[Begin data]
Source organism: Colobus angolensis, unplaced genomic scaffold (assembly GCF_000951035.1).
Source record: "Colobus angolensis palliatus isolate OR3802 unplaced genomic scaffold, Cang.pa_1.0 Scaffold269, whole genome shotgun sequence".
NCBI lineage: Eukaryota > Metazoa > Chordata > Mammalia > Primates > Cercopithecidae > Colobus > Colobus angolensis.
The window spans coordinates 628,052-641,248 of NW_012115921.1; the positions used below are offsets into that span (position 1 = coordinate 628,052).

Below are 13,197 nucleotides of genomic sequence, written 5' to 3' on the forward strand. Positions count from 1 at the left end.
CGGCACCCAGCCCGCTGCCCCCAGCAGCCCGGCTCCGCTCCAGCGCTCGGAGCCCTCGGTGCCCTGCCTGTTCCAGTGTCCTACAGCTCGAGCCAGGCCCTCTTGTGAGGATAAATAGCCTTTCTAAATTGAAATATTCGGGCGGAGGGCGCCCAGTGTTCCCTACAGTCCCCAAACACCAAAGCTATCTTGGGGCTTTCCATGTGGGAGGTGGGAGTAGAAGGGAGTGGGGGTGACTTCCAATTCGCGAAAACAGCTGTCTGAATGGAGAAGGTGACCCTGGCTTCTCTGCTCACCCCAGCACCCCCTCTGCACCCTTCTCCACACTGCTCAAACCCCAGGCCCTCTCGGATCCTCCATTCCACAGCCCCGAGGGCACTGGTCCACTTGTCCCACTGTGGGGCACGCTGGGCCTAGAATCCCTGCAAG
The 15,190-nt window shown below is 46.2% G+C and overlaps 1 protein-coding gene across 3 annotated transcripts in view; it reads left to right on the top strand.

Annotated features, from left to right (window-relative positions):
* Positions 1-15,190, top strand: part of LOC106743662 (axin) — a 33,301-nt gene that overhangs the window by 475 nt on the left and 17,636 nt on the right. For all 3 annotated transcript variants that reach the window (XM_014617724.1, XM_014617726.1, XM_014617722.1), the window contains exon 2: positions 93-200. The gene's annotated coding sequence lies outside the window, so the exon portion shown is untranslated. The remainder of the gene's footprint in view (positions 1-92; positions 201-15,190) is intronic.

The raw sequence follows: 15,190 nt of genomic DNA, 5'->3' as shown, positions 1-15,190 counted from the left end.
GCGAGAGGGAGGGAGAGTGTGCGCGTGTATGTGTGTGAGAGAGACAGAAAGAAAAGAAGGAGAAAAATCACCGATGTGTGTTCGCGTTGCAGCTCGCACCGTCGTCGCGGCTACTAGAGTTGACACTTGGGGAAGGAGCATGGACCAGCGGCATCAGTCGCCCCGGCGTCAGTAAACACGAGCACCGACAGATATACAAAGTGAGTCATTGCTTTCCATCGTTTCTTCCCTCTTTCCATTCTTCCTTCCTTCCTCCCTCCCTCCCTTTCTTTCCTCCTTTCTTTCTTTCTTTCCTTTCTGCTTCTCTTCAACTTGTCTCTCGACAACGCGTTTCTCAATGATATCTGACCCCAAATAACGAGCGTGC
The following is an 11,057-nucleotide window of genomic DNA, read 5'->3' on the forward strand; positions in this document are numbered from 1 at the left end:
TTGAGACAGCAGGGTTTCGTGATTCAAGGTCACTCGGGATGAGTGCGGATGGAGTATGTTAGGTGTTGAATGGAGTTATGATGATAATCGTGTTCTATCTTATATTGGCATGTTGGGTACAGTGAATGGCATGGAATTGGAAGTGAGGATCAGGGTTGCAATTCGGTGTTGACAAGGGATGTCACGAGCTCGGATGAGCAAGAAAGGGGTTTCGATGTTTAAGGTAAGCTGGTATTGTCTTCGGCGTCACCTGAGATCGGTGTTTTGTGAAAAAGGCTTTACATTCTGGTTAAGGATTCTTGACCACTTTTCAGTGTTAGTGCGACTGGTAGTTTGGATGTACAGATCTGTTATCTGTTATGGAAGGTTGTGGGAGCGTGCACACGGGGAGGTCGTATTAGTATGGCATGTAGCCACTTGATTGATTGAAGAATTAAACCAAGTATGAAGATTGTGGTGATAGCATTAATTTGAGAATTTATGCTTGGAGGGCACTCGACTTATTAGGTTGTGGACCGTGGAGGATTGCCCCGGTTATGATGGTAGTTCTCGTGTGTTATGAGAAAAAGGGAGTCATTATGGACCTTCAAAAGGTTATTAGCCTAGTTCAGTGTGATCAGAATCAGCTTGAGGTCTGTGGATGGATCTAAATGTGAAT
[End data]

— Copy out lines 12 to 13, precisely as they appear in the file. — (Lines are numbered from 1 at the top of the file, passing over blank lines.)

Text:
The following is an 11,057-nucleotide window of genomic DNA, read 5'->3' on the forward strand; positions in this document are numbered from 1 at the left end:
TTGAGACAGCAGGGTTTCGTGATTCAAGGTCACTCGGGATGAGTGCGGATGGAGTATGTTAGGTGTTGAATGGAGTTATGATGATAATCGTGTTCTATCTTATATTGGCATGTTGGGTACAGTGAATGGCATGGAATTGGAAGTGAGGATCAGGGTTGCAATTCGGTGTTGACAAGGGATGTCACGAGCTCGGATGAGCAAGAAAGGGGTTTCGATGTTTAAGGTAAGCTGGTATTGTCTTCGGCGTCACCTGAGATCGGTGTTTTGTGAAAAAGGCTTTACATTCTGGTTAAGGATTCTTGACCACTTTTCAGTGTTAGTGCGACTGGTAGTTTGGATGTACAGATCTGTTATCTGTTATGGAAGGTTGTGGGAGCGTGCACACGGGGAGGTCGTATTAGTATGGCATGTAGCCACTTGATTGATTGAAGAATTAAACCAAGTATGAAGATTGTGGTGATAGCATTAATTTGAGAATTTATGCTTGGAGGGCACTCGACTTATTAGGTTGTGGACCGTGGAGGATTGCCCCGGTTATGATGGTAGTTCTCGTGTGTTATGAGAAAAAGGGAGTCATTATGGACCTTCAAAAGGTTATTAGCCTAGTTCAGTGTGATCAGAATCAGCTTGAGGTCTGTGGATGGATCTAAATGTGAAT